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Second City teacher leads students in improv techniques

By Morgan Richardson (C13)

“Allow yourselves to play,” suggested Dionna Griffin-Irons to a room full of School of Communication students.

On Friday, February 15 students were invited to a School of Communication Office of External Programs, Internships, and Career Services (EPICS) Lunch & Learn Career Workshop Series featuring Griffin-Irons, an alumnus of Second City Detroit. For over 10 years, Griffin-Irons has produced shows and performed with Second City all over the world, including in Chicago, Norway and Latvia. Now she acts as the Director of Outreach & Diversity where she is committed to bringing diverse actors to Second City, creates diversity workshops, and produces shows for the company.

During the hour-long session, Griffin-Irons led students through a variety of improvisational exercises, including carrying each other around the room, a gibberish opera, and snarling on the ground like animals. Truly a master of her craft, Griffin-Irons improvised alongside the students by making up noises, new languages, and scenarios to enact. The exercises intended to produce quick, creative thinking and encourage students to let go of their inhibitions.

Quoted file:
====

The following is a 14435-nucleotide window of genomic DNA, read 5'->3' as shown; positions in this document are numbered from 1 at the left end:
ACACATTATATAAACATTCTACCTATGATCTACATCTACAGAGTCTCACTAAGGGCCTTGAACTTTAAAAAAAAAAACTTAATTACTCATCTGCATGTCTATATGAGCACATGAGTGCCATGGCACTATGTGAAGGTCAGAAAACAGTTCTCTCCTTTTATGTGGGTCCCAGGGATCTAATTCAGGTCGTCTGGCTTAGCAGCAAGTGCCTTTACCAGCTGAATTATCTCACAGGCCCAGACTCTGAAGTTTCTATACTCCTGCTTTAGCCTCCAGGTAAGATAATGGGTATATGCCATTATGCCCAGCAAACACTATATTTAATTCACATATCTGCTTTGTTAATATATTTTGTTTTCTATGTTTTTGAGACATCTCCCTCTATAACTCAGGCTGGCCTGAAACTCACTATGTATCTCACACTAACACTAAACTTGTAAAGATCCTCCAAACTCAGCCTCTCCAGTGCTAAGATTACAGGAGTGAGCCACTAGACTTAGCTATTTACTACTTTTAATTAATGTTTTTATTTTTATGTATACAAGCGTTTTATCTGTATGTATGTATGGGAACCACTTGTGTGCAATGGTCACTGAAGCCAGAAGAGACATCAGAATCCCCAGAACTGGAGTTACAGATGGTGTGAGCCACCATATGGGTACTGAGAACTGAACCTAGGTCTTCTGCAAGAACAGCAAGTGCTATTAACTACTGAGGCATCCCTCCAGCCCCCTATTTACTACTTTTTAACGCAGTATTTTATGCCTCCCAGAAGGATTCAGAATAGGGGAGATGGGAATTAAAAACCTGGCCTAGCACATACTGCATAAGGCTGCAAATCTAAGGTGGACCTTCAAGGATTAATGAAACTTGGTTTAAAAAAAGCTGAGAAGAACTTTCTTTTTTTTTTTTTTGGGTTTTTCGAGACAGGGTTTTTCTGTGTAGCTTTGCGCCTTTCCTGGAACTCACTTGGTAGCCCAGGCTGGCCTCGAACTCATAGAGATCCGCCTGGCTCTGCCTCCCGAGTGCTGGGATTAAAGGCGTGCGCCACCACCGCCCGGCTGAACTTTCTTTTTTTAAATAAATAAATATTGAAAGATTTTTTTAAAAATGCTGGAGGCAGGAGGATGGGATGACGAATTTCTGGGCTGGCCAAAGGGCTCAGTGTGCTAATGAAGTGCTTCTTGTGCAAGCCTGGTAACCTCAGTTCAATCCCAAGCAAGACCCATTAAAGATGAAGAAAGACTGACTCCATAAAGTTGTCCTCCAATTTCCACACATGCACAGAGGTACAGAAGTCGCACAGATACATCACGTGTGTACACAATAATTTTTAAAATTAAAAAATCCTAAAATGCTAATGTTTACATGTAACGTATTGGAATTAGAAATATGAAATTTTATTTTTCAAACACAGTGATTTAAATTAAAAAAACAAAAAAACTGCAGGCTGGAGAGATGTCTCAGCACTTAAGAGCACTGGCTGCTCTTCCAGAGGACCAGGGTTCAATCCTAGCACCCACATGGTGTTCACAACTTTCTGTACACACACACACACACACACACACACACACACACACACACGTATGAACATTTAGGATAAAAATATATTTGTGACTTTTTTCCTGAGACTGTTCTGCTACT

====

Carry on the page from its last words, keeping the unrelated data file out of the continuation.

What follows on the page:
The physical and vocal exercises were followed by a yes and no game where pairs of students improvised situations by saying “No” and giving an alternative suggestion or saying “Yes” and adding onto the story. Griffin-Irons said the exercise enabled the ability to think in new ways and discover new experiences.

“Young men and women,” she said, “don’t be afraid to use your voice.” Griffin-Irons then recounted the first time she used her voice at her audition with Second City Detroit. The audition started with over 400 people, and she recalled finding herself in the final 12. Griffin-Irons then performed for the students the impromptu opera she created about a rivalry between the Detroit News and the Detroit Free Press.

She encouraged students to take classes at Second City if they were serious about a career in improv or just wanted to have fun. Griffin-Irons offered advice on how to use skills learned through improv in any avenue of life, including school, work, and relationships. Through improv, Griffin-Irons explained she “experienced a freedom I never imagined” and was excited to share those experiences with students.

Griffin-Irons ended the session by discussing the upcoming events she has planned for Second City Chicago. “R.E.A.C.H.”, or Risky, Eclectic Artists Comedy Hour, is a show focused on comedy and performance art about themes of race, gender, and sexual orientation. There is also “Urban Twist,” which features the mishaps of a dysfunctional family. Both shows feature up-and-coming improv actors in the Second City community, and Griffin-Irons endorsed the programs as great ways for students to see how young actors can get their start in improv.

Students left the event with a good feeling about how improv could figure into their futures. “I’m thrilled that the School of Communication brought in Second City to lead a workshop,” said Department of Radio/Television/Film major Michael Janak (C13). “Improv is huge on this campus, and I loved learning how to apply that skill to business.”